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Sorry for stealing your song title, Nancy Sinatra! Dr. Grace Walker, physical and occupational therapist and nutritionist says, “Walking is a great form of exercise. It is low impact, requires no special skills or equipment, and is simple to do!

Some of the benefits of walking include:

  • Reduced risk of heart disease, stroke and diabetes
  • Reduced high blood pressure
  • Good for your brain- may reduce risk of developing dementia
  • Reduced risk of breast and colon cancer
  • Helps alleviate symptoms of depression
  • Good for your bones
  • Relief from fibromyalgia pain
  • May help reduce medications (with prescribing-physicians approval)

Studies suggest that 30 minutes of moderate-intensity physical activity every day, such as brisk walking, is necessary to see health benefits.  Exercise does not need to be done 30 minutes at a time, but can be broken up into three separate 10 minute blocks, too.

Some ideas to mix up your own walking routine can be to include adding some headphones and music, walking alongside friends or with your dog, and walking around your business while you’re on break. When you’re just beginning your walking routine, start slow and gradually increase your intensity and duration.

At Walker Physical Therapy and Pain Center, our mission is to inspire, educate and motivate clients. Our staff can help you with many physical ailments that might be impeding you from starting or continuing your exercise routine that is so vital to your health. To schedule an evaluation with one of our expert physical therapists call us at (714) 997-5518.

 

Walker Physical Therapy and Pain Center

1111 W. Town and Country Rd., Ste. 1

Orange, CA 92868

(714) 997-5518

www.walkerpt.com

 

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70% of Adults Complain of Neck Pain, Do You?

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Sportsman in pain

Dr. Grace Walker, physical and occupational therapist and nutritionist, has reviewed a recent study that examined how effective physical therapy was for patients with neck pain. Guess what they found? Physical therapy was successful in treating neck pain. They used 3 methods: electrotherapy, kinesiotherapy, and manual massage. Results showed a combination of the 3 methods was the most effective.

“Neck pain is a common health problem in the United States. It has been estimated that about 70% of adults are afflicted by neck pain at some time in their lives, 10 to 15% of adults report neck pain that has persisted more than 6 months in the past year, and 5% of adults are currently experiencing disabling neck pain.” (Sherman 233)

Neck pain often stems many things; from something severe such as a traumatic injury, to prolonged poor exposure while working or driving. However one thing you might not have known is that injuries affecting other parts of the body, such as the shoulders, back and even hips, may be the root cause of neck injury.

At Walker Physical Therapy and Pain Center, we have an effective program for our patients with neck pain. We look at the “root cause” when treating neck pain to provide insights as to why you are experiencing pain, instead of just a quick fix! We also look at our patients BMI and then look at the daily activities demand.

We come up with personalized programs for each patient to provide results in an affordable, fun and healing environment. Call Walker Physical Therapy & Pain Center to schedule an appointment with an expert and caring physical therapist!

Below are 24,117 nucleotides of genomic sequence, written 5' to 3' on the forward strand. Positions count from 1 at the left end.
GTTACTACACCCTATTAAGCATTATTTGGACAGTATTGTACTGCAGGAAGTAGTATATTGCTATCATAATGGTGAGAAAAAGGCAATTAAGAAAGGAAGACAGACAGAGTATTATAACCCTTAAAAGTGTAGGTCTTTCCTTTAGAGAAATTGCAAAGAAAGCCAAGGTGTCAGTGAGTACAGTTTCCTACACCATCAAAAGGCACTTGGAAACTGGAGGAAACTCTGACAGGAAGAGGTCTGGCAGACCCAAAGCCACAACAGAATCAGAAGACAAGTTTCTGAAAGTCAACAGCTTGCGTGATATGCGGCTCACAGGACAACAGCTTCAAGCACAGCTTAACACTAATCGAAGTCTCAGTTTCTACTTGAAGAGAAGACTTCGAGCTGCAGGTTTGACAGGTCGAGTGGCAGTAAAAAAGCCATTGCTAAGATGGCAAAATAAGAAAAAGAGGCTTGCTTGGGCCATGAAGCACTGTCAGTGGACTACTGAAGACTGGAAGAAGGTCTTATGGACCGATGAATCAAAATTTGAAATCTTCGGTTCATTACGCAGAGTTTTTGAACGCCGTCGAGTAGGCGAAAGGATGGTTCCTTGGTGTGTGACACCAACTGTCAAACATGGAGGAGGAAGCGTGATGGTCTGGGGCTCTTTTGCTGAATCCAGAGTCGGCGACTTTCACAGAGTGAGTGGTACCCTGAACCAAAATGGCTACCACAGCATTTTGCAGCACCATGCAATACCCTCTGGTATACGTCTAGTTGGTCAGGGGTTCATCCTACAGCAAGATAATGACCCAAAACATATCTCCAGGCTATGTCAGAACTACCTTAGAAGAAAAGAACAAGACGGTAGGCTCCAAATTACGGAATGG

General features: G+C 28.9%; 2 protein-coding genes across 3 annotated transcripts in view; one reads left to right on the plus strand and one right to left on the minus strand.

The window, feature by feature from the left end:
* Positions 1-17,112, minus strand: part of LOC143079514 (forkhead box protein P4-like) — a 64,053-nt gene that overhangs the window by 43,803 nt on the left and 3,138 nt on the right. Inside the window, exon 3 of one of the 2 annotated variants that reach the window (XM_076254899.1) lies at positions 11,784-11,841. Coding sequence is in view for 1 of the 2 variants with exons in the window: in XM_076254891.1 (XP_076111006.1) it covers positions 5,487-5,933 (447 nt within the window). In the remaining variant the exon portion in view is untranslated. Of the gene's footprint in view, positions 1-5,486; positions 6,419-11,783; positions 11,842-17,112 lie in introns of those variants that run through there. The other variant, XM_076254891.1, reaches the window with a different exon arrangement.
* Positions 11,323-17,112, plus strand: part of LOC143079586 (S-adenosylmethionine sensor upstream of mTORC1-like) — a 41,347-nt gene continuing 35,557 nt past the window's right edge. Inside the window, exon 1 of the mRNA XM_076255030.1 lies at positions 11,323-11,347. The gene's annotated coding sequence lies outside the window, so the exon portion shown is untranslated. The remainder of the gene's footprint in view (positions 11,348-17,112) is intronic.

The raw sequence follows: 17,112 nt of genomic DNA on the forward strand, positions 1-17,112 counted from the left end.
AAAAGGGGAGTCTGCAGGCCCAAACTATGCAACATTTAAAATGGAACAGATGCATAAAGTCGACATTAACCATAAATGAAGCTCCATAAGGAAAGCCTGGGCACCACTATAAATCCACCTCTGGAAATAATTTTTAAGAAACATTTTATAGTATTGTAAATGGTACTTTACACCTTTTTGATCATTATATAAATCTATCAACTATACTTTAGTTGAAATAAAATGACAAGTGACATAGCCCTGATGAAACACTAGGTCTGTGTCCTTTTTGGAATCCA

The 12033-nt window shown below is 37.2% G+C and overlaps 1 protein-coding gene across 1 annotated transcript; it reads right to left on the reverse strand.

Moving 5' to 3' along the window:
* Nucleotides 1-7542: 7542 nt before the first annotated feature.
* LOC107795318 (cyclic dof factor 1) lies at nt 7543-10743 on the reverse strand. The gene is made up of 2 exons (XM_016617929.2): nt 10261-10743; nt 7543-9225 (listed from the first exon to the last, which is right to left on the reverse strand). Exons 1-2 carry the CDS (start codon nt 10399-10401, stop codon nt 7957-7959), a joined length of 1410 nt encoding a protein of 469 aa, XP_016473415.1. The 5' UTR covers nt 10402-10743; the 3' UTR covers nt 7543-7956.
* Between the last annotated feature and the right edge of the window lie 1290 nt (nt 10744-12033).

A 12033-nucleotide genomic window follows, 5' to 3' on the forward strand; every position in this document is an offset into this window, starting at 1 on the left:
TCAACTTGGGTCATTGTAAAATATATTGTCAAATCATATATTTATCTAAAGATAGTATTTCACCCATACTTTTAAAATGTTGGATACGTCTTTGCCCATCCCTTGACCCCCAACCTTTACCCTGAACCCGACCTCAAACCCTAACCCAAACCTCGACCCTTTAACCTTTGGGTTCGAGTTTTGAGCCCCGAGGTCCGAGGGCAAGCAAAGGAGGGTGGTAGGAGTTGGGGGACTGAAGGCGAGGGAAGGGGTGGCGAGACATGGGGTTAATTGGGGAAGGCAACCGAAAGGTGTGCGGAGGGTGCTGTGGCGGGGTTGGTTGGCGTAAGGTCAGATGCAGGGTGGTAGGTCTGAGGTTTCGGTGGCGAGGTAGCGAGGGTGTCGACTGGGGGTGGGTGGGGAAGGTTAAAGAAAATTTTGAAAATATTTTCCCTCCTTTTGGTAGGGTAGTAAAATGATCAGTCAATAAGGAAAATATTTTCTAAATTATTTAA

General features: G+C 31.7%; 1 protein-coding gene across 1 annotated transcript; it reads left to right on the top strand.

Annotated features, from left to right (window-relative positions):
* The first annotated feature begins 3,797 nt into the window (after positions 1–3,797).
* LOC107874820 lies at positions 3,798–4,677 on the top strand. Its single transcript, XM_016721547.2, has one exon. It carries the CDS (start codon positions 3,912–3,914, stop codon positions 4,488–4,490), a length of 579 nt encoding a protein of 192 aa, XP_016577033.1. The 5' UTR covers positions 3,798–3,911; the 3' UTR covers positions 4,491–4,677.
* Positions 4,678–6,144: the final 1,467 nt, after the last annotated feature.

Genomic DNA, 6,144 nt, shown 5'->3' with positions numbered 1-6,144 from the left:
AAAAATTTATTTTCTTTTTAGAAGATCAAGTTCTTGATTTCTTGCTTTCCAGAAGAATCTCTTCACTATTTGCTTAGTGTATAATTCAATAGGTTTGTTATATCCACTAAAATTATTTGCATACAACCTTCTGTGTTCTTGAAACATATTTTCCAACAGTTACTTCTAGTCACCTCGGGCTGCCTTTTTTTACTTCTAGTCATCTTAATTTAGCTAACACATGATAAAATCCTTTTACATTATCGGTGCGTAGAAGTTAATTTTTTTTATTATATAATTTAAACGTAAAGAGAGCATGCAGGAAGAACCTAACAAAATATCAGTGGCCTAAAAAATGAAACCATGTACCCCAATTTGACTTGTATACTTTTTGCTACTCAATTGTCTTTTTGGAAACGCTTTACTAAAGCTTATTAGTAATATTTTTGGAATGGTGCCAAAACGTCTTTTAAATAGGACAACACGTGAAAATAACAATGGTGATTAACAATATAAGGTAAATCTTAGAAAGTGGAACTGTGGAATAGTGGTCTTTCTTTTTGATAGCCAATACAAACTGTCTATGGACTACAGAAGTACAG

Walker Physical Therapy and Pain Center

1111 W. Town and Country Rd. Ste. 1

 Orange, CA92868

 Phone: 714-997-5518

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6 Tips For Better Bike Fitment

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Woman sets height of bicycle saddle before cycling - studio shoot

Dr. Grace Walker, physical and occupational therapist, knows seat discomfort can be the difference between an enjoyable ride, and a miserable one. It can stop both men and women from riding all together! Why can seat pain be such a pain in the butt?

The bones that are used when sitting, ischial tuberosities (aka- sits-bones), are not utilized by most bicycle seats.

You may have a perfectly comfortable saddle, however there are many variables involved in bike fitting; you might find some of these variables are affecting your comfort. Some quick things to check that may be affecting your comfort are as follows.

  1. Poor or Worn Saddle
  2. Improper Saddle Tilt
  3. Saddle is Too High
  4. Saddle is Positioned Too Far Back
  5. The Drop Between the Saddle and Handlebars is Too Much
  6. The Handlebar Reach is Too Far

Some preventative measures that can be implemented to increase comfort are

  1. Building strength in areas that are in contact with your saddle
  2. Reduce Your Weight
  3. Protective Bike Short
  4. Get off the Saddle Regularly
  5. Allow time to adapt to your equipment

At Walker Physical Therapy and Pain Center, we provide personalized programs to help you lose weight and build strength in the areas you need to comfortably cycle or enjoy any sport for years to come. Whether you are recovering from an injury, or simply interested in a maintenance program to continue doing the activities you love, our therapists will work with you to design an affordable treatment program specifically for you!

Visit our website at WalkerPT.com and call our office at Walker Physical Therapy and Pain Center today to schedule an appointment with an expert and caring therapist today!

1111 W. Town and Country Rd.

Orange, CA 92868

(714) 997-5518

www.walkerpt.com

See Three Steps to Saddle Comfort By Tom Demerly and Saddle Discomfort—Solutions for Women Cyclists for more detailed information on saddle comfort tips!